J is for Jewelry

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    1. Thank you Frederique. Sweet memories are precious.

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  2. Hari OM
    My mother's parents were definitely the favoured grandparents. They provided the sort of home such as you describe - albeit we lived at distance and only were with them four weeks of the year. In the memory it could be four months, for the memories of them are all strong. With father's parents, not so much. Granny had a very critical streak to her and did not ever really accept mother as her daughter in law. Grandad died when we were still quite young so it was only her and the memories are more about being in fear of getting things wrong... YAM xx

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    1. Four weeks short but memories worth four months long. That's the kind of love I got from Papaji and Beji too.
      Thank you for sharing Yamini. xx

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    2. Four weeks short but memories worth four months long. That's the kind of love I got from Papaji and Beji too.
      Thank you for sharing Yamini. xx

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  3. I loved your sweet memories. Three out of four of my grandparents were wonderful but one of my grandfathers was not the most pleasant person you could wish to meet. As a child and even into my early teens I was terrified of him - and the cane he kept on top of his grandfather clock which he brandished and often used upon us if he felt we were being naughty, even if we weren't.

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    1. Glad you had at least three wonderful grandparents Keith. That cane sounds ominious. That cane sounds ominious. It reminds me of a character in Ruskin Bond's book, 'Room on the Roof. And the sad part is that after all these years, those cruelties stay with us. Thank you for sharing.

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  4. This is so beautiful, Arti. I've always been art of a nuclear family. And considering my relatives, I'm glad about how things turned out. I've got the love of my mom's parents and that makes me happy. :)

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    1. Happy to know about your mom's parents Srivalli. And thank you for visiting.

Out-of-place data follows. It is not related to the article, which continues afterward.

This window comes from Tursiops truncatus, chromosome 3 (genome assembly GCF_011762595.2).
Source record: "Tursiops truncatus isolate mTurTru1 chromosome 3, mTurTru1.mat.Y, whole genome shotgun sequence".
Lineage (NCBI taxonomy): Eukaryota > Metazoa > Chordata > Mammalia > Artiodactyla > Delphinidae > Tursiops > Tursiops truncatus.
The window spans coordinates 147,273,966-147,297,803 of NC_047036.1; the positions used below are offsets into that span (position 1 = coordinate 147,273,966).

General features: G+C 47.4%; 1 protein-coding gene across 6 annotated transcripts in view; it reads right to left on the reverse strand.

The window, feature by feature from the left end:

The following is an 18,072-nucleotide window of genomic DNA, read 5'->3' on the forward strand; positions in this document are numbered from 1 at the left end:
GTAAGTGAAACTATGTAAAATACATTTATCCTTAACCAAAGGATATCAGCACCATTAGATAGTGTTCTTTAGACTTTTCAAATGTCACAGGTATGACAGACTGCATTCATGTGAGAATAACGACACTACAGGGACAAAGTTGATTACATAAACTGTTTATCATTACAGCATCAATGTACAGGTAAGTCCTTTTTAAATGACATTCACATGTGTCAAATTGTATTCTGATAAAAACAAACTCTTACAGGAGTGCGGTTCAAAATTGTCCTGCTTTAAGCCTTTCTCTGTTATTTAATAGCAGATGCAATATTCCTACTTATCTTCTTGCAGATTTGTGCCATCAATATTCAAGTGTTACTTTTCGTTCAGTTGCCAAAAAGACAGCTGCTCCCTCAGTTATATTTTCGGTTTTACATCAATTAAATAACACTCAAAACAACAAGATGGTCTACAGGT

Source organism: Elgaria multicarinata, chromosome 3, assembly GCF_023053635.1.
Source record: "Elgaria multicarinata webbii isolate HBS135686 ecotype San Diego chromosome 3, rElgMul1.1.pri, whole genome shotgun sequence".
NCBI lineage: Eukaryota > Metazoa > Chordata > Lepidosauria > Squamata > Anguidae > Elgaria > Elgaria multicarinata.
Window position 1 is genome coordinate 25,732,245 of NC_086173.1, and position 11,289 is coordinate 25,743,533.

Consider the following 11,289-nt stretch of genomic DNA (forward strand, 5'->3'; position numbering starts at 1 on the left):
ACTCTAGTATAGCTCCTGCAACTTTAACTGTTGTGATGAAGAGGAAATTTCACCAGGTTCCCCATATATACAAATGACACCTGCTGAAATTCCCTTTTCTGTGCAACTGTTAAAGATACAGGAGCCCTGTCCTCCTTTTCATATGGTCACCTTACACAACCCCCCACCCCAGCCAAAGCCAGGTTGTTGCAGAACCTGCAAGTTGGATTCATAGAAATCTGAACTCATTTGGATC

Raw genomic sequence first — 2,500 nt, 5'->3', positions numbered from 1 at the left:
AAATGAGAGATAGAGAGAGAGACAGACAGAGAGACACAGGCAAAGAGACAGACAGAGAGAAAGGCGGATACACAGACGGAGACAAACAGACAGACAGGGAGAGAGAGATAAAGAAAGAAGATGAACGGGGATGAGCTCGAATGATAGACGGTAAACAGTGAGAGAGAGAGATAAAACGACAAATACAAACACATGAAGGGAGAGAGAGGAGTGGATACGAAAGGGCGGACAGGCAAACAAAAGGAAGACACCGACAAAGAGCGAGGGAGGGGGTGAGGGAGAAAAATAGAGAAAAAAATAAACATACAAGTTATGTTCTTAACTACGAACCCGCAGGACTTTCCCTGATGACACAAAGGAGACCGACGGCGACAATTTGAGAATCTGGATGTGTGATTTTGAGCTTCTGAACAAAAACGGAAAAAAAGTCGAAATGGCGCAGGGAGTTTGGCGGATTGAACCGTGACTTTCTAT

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  5. What a wonderful post down the memory lane. Have never had a taste of joint but lucky to have stories of grandparents just like you to cherish our life. I fondly remember having ‘Revadi and patashe’ just like your jalebis...those were the days indeed! Can’t thank you enough for sharing these heartfelt stories and brightening our otherwise dull days.

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    1. And you brighten up my day by reading these posts dear Pinkz. Thank you.
      Got me thinking about revadi and batashe. We used to eat revadi and gajak around Lohri and batashe were given as prasad in the local mandir. We also use kheel batashe during weddings. Sweet things bind us all together. No? I love this memory-sharing month:)

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  6. Your Jalebi flavored joint family was indeed a tasty read Arti. Its an art to describe emotions so crystal clear that just by reading your stories I end up swinging high and low, playing hide and seek with my childhood memories.
    I have a very bleak memory of my maternal grandpa & didnt get to know him very well. As we were made to fit into the patriarchal family type. And paternal grandpa...better not spoken about.
    My Amuma needs no introduction anymore. She stayed with us almost all her time. Both my parents were working & I can almost say we were brought up by my Amuma, surely my Amma will be hurt to hear this. And yes we were products of a nuclear family but my dad's personality was that of a Joint family,so despite being the 2nd son,he insisted on his Amma staying with us.Because she stayed with us,there was no function that we celebrated alone. Every occasion the entire paternal family would gather at our place. We were very famous for Amuma's rasam & Appa's Aviyal. Our house was as spacious as any studio apartments of today but there was always room for a battalion of Kauravas if visited us.If not relatives, neighbours or family friends kept visiting us.My mom during her pms days would angrily call our house an ashram.We were guided by Amuma's household rule,'A house should always have one extra pillow and an extra plate of food' for any surprise guests.
    In her 60's she hiked the entire Tirupati seven hills in ease.She washed her sarees herself till her last day.
    Imagine someone with big bindi,spotless makhmali grey hair,wearing amazing chungdi 9yards sarees,2shining solitaire nose rings,standing tall holding a warm heart. She was made of Self Respect,Will power,Anger,Meticulous work & Unconditional love. Iam fortunate that she held my daughter, played with her,fed her & me like she used to in our childhood.